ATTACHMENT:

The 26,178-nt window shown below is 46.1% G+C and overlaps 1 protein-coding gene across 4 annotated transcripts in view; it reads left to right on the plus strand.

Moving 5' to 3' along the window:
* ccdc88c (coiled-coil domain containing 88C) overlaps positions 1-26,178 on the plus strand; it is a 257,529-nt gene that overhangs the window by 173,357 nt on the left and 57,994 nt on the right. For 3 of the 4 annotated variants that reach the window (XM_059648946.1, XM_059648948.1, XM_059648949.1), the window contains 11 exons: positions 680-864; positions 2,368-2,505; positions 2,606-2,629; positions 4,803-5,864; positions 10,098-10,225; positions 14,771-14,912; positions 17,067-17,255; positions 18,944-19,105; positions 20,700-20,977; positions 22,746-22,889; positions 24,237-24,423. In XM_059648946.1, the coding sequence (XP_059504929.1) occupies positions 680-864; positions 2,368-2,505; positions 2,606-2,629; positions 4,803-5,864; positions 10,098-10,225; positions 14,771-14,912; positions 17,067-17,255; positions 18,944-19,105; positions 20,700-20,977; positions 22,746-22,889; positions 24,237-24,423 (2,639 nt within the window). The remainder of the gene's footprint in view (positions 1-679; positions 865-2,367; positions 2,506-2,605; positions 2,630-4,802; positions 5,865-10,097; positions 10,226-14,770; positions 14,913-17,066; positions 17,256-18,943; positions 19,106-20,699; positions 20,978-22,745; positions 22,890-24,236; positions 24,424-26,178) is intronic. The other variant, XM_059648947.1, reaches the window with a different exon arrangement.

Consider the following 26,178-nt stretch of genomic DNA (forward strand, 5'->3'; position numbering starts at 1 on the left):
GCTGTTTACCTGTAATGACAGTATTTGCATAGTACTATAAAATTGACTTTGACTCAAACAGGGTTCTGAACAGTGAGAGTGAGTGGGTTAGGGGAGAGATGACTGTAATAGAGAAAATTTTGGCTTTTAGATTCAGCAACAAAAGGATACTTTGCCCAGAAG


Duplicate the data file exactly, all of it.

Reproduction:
The 26,178-nt window shown below is 46.1% G+C and overlaps 1 protein-coding gene across 4 annotated transcripts in view; it reads left to right on the plus strand.

Moving 5' to 3' along the window:
* ccdc88c (coiled-coil domain containing 88C) overlaps positions 1-26,178 on the plus strand; it is a 257,529-nt gene that overhangs the window by 173,357 nt on the left and 57,994 nt on the right. For 3 of the 4 annotated variants that reach the window (XM_059648946.1, XM_059648948.1, XM_059648949.1), the window contains 11 exons: positions 680-864; positions 2,368-2,505; positions 2,606-2,629; positions 4,803-5,864; positions 10,098-10,225; positions 14,771-14,912; positions 17,067-17,255; positions 18,944-19,105; positions 20,700-20,977; positions 22,746-22,889; positions 24,237-24,423. In XM_059648946.1, the coding sequence (XP_059504929.1) occupies positions 680-864; positions 2,368-2,505; positions 2,606-2,629; positions 4,803-5,864; positions 10,098-10,225; positions 14,771-14,912; positions 17,067-17,255; positions 18,944-19,105; positions 20,700-20,977; positions 22,746-22,889; positions 24,237-24,423 (2,639 nt within the window). The remainder of the gene's footprint in view (positions 1-679; positions 865-2,367; positions 2,506-2,605; positions 2,630-4,802; positions 5,865-10,097; positions 10,226-14,770; positions 14,913-17,066; positions 17,256-18,943; positions 19,106-20,699; positions 20,978-22,745; positions 22,890-24,236; positions 24,424-26,178) is intronic. The other variant, XM_059648947.1, reaches the window with a different exon arrangement.

Consider the following 26,178-nt stretch of genomic DNA (forward strand, 5'->3'; position numbering starts at 1 on the left):
GCTGTTTACCTGTAATGACAGTATTTGCATAGTACTATAAAATTGACTTTGACTCAAACAGGGTTCTGAACAGTGAGAGTGAGTGGGTTAGGGGAGAGATGACTGTAATAGAGAAAATTTTGGCTTTTAGATTCAGCAACAAAAGGATACTTTGCCCAGAAG